Tuesday, June 15, 2010
Review: Three Rivers Rising by Jame Richards
The year is 1889. Celestia, youngest daughter of a businessman, falls in love with Peter, a hired hand from the valley who works at the rich folks’ club up by Lake Conemaugh, a dammed-up lake high in the mountains, despite the impropriety of their relationship. Her family’s disapproval sends Celestia into the valley to pursue a new life with her true love. Meanwhile, elsewhere in the valley, Maura, a teenage mother, cares for her children while waiting for her train conductor husband to come home, while Kate trains obsessively to be a nurse after a devastating loss.
Celestia, Peter, Maura, Kate, and others…they have little in common with one another, until the day heavy rains destroy the dam and send an unimaginably horrifying flood rushing through the valley. Houses are swept away, families torn apart, and their lives entwine and change in ways that none of them foresaw.
THREE RIVERS RISING, Jame Richards’ debut novel, is a moving work of historical fiction, its verse format making it all the more accessible to a wider audience. The story and character development feel a little forced, however, but in spite of these problems I still found it a good read, worthy of sharing.
I had never heard of the Johnstown flood before, but it was a great backdrop for a variety of characters’ stories, and it added a deeper layer of complexity and suspense to the historical fiction. Celestia and Peter’s improper romance, in particular, was well developed, and presents to readers a moving portrait of class divisions in the late nineteenth century. The historical aspects of the book are unique, but not all-encompassing: you could probably consider this “historical fiction lite.”
Jame Richards’ verses are easy on the eyes and mind. It is happily devoid of the stiltedness that sometimes occurs in historical fiction; instead, the lines are straightforward, always more for plot and characterization than for building the setting. The sense of mounting tension we get as the moment of the flood draws nearer is spectacular. Richards’ writing and her sense of pace at crucial moments drove me forward in my reading, unwilling to put the book down.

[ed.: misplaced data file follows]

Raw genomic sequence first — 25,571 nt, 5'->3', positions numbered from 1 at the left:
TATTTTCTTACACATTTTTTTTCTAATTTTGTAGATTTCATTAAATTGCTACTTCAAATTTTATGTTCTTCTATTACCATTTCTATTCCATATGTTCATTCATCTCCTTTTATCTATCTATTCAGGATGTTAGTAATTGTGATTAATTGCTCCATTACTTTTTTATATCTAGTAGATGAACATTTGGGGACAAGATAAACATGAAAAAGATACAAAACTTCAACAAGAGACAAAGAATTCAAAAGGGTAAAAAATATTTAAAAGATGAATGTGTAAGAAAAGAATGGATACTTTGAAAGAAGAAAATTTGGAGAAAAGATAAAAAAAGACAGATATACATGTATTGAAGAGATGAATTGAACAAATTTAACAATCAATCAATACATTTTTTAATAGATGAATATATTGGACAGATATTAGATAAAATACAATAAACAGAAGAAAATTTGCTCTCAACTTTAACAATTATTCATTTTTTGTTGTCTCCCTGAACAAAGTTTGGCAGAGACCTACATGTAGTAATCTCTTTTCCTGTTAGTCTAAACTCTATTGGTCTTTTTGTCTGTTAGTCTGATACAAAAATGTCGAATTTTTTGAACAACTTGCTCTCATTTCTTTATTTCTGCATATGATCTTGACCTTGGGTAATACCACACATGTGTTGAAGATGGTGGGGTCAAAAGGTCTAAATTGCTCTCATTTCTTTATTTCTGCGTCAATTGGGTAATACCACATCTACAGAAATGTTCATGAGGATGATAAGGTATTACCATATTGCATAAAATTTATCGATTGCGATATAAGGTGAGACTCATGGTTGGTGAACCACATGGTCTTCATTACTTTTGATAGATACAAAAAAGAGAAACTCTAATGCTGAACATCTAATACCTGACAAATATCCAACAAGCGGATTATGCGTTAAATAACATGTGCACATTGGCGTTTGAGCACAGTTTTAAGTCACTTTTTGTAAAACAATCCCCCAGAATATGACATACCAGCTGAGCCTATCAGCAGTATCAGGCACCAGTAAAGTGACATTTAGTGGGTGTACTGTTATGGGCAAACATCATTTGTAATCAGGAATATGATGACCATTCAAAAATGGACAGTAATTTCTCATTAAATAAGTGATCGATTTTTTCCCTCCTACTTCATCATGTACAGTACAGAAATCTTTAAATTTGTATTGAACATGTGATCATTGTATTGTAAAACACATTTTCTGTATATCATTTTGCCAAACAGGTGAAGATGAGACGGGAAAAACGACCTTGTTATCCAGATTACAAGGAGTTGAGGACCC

Unfortunately, I felt that the multiple points of view contributed to the lack of thorough character development and connection. Celestia and Peter’s stories were the most developed; Maura’s and Kate’s felt sadly rushed, incomplete, and force, due to the less amount of space they are given in the novel. Switching narrators contributed to the rising suspense at the novel’s climax, but did not help me fully understand and sympathize with any of them. Dedicating the book to exploring the nuances of Celestia and Peter’s relationship would’ve probably made this a more emotionally satisfying story for me.
Additionally, the ending of the book felt unnaturally neat, which jars with our sense of the flood’s destructive power. The “perfection” of the ending brought me uncomfortably close to rolling my eyes and lowering the age range of readers I’d recommend this book to.
Despite these issues, I still overall enjoyed THREE RIVERS RISING for its unique way of approaching historical fiction. The verse was lovely, and the actual section where the flood occurs—which is what’s most important—will tug at your heartstrings. THREE RIVERS RISING is an easy historical read that can be enjoyed by a wide range of readers, from the middle school history buff to the grandparent looking for a light read on a fascinating moment in time.
Jennifer Donnelly (A Northern Light)
Overall Rating: 3 out of 5
Cover discussion: 4 out of 5 - I think it's so pretty! It's so unique, and that color blue is bright and eye-catching.
Alfred A. Knopf / April 13, 2010 / Hardcover / 304pp. / $16.99
ARC picked up at NCTE, other review copy sent by publisher.